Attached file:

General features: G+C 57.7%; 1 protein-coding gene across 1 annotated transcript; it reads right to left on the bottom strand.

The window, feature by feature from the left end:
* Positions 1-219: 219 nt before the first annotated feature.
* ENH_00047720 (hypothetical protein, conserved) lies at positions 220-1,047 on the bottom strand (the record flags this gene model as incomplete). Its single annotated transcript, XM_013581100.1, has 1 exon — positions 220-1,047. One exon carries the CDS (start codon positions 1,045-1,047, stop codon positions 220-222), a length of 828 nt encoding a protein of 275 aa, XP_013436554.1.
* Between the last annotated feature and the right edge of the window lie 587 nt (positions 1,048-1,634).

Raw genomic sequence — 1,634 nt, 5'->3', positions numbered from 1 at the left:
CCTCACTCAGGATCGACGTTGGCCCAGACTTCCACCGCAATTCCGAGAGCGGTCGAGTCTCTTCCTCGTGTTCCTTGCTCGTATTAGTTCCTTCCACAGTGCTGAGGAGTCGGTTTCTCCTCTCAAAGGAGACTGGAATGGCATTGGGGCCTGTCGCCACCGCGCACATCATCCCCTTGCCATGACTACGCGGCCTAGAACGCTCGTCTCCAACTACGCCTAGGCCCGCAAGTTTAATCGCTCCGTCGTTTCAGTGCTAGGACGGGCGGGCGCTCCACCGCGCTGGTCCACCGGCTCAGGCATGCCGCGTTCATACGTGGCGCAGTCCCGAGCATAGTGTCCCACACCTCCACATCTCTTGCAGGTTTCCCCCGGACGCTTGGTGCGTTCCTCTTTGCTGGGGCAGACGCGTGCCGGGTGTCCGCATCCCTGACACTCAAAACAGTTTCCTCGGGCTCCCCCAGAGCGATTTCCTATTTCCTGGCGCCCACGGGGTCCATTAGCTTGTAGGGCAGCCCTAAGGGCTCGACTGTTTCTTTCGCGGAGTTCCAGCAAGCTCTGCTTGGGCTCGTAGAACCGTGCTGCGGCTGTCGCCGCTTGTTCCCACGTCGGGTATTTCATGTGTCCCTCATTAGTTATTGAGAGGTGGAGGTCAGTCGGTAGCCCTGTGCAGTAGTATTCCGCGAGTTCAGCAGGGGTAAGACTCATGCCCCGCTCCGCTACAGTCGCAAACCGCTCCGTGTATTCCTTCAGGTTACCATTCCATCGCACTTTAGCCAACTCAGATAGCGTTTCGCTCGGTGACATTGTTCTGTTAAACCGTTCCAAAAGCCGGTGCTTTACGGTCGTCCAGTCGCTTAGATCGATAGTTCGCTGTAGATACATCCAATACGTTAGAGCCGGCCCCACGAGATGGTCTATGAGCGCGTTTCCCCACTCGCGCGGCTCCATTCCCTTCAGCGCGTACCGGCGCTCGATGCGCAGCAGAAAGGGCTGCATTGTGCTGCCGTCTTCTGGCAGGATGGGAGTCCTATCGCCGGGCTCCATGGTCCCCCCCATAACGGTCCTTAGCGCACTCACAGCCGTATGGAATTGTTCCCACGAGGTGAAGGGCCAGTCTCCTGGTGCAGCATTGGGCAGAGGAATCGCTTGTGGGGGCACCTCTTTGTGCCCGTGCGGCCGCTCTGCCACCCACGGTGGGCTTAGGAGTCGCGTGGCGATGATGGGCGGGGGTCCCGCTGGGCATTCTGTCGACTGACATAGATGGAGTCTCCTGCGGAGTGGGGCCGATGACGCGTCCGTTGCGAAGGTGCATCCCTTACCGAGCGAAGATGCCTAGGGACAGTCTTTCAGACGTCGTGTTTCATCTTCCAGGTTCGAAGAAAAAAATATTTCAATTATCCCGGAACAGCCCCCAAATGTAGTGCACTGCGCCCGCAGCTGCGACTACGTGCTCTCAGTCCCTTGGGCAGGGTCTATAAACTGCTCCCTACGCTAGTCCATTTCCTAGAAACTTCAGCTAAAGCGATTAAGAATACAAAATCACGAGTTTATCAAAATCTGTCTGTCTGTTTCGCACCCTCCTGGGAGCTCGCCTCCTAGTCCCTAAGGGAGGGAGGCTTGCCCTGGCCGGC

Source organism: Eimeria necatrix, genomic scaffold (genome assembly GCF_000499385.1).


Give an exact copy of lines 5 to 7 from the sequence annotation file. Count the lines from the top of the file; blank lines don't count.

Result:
* Between the last annotated feature and the right edge of the window lie 587 nt (positions 1,048-1,634).

Raw genomic sequence — 1,634 nt, 5'->3', positions numbered from 1 at the left:
CCTCACTCAGGATCGACGTTGGCCCAGACTTCCACCGCAATTCCGAGAGCGGTCGAGTCTCTTCCTCGTGTTCCTTGCTCGTATTAGTTCCTTCCACAGTGCTGAGGAGTCGGTTTCTCCTCTCAAAGGAGACTGGAATGGCATTGGGGCCTGTCGCCACCGCGCACATCATCCCCTTGCCATGACTACGCGGCCTAGAACGCTCGTCTCCAACTACGCCTAGGCCCGCAAGTTTAATCGCTCCGTCGTTTCAGTGCTAGGACGGGCGGGCGCTCCACCGCGCTGGTCCACCGGCTCAGGCATGCCGCGTTCATACGTGGCGCAGTCCCGAGCATAGTGTCCCACACCTCCACATCTCTTGCAGGTTTCCCCCGGACGCTTGGTGCGTTCCTCTTTGCTGGGGCAGACGCGTGCCGGGTGTCCGCATCCCTGACACTCAAAACAGTTTCCTCGGGCTCCCCCAGAGCGATTTCCTATTTCCTGGCGCCCACGGGGTCCATTAGCTTGTAGGGCAGCCCTAAGGGCTCGACTGTTTCTTTCGCGGAGTTCCAGCAAGCTCTGCTTGGGCTCGTAGAACCGTGCTGCGGCTGTCGCCGCTTGTTCCCACGTCGGGTATTTCATGTGTCCCTCATTAGTTATTGAGAGGTGGAGGTCAGTCGGTAGCCCTGTGCAGTAGTATTCCGCGAGTTCAGCAGGGGTAAGACTCATGCCCCGCTCCGCTACAGTCGCAAACCGCTCCGTGTATTCCTTCAGGTTACCATTCCATCGCACTTTAGCCAACTCAGATAGCGTTTCGCTCGGTGACATTGTTCTGTTAAACCGTTCCAAAAGCCGGTGCTTTACGGTCGTCCAGTCGCTTAGATCGATAGTTCGCTGTAGATACATCCAATACGTTAGAGCCGGCCCCACGAGATGGTCTATGAGCGCGTTTCCCCACTCGCGCGGCTCCATTCCCTTCAGCGCGTACCGGCGCTCGATGCGCAGCAGAAAGGGCTGCATTGTGCTGCCGTCTTCTGGCAGGATGGGAGTCCTATCGCCGGGCTCCATGGTCCCCCCCATAACGGTCCTTAGCGCACTCACAGCCGTATGGAATTGTTCCCACGAGGTGAAGGGCCAGTCTCCTGGTGCAGCATTGGGCAGAGGAATCGCTTGTGGGGGCACCTCTTTGTGCCCGTGCGGCCGCTCTGCCACCCACGGTGGGCTTAGGAGTCGCGTGGCGATGATGGGCGGGGGTCCCGCTGGGCATTCTGTCGACTGACATAGATGGAGTCTCCTGCGGAGTGGGGCCGATGACGCGTCCGTTGCGAAGGTGCATCCCTTACCGAGCGAAGATGCCTAGGGACAGTCTTTCAGACGTCGTGTTTCATCTTCCAGGTTCGAAGAAAAAAATATTTCAATTATCCCGGAACAGCCCCCAAATGTAGTGCACTGCGCCCGCAGCTGCGACTACGTGCTCTCAGTCCCTTGGGCAGGGTCTATAAACTGCTCCCTACGCTAGTCCATTTCCTAGAAACTTCAGCTAAAGCGATTAAGAATACAAAATCACGAGTTTATCAAAATCTGTCTGTCTGTTTCGCACCCTCCTGGGAGCTCGCCTCCTAGTCCCTAAGGGAGGGAGGCTTGCCCTGGCCGGC